U.S. airfares took their biggest jump on record, according to the latest government figures, allowing rates to return pre-Sept. 11 levels for the first time since the terrorist attack drove down demand for air travel.
And with a fare hike announcement from Delta Air Lines Wednesday, more fare hikes could be on the way.
The Department of Transportation index of airline fares released Wednesday showed a 10.3 percent increase in fares for all flights starting in the United States in the first quarter, compared to the year-earlier period, and an 8.8 percent year-over-year increase on all flights that either depart or arrive at a U.S. airport. Both are the biggest jumps recorded since the index started in 1995.
The two indexes now are at a higher level than in the second quarter of 2001, just before the Sept. 11 attack. The only quarter they were slightly higher was in the first quarter of that year, but a slowdown in the economy in 2001 had driven down air travel and fares even before attack.
The airport with the largest increase according to the report is Cincinnati, which showed an average 36.6 percent year-over-year increase according to the report. Delta trimmed flights at its hub there after its September 2005 bankruptcy filing.
Greensboro/High Point, N.C., Charleston, S.C., Raleigh/Durham, N.C. and Savannah, Ga., where the other markets that saw 18 percent or larger annual increases in fares.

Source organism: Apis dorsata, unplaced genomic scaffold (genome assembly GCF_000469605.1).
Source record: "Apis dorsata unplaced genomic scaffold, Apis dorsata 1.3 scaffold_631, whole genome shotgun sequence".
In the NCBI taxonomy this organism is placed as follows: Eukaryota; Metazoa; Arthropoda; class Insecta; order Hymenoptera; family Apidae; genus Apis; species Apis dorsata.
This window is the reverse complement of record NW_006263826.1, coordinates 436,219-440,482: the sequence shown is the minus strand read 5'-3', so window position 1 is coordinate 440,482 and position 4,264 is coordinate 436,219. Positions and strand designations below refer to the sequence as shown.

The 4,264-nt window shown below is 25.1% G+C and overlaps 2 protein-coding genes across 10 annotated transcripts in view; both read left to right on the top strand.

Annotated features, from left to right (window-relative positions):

Only three markets -- Honolulu, Denver and Kahului Hawaii on the island of Maui posted year-over-year declines in fares, with Honolulu fliers seeing the biggest break, a 4.6 percent decrease.
The Air Transport Association, the trade group which measures the revenue collected by its member, has shown that fares have continued to rise in the second quarter. The average yield on domestic flights, measured by revenue paid per mile flown by paying passengers, rose by about 12 percent annually in each month of the quarter, reaching 13.36 cents in June.
But that yield is still below the average from 1995 through 2000, as well as the first five months of 2001.
Bankrupt U.S. airline Delta confirmed to Reuters on Wednesday that it raised fares by $5 one-way on most domestic routes earlier this week. Other major U.S. airlines said they were studying the fare hike, but with low-fare carriers such as Southwest Airlines and JetBlue Airways raising fares this year in the face of rising fuel costs, and a record percentage of available seats expected to be filled, further hikes are expected.
J.P. Morgan Securities' analyst Jamie Baker wrote in a research note that he expected most carriers to follow Delta's lead.
"Given continued Mideast uncertainty and the reality of $74 crude - and with scant evidence of consumer elasticity as fares push ever higher - other carriers are likely to match over the next 48 hours," Baker wrote.
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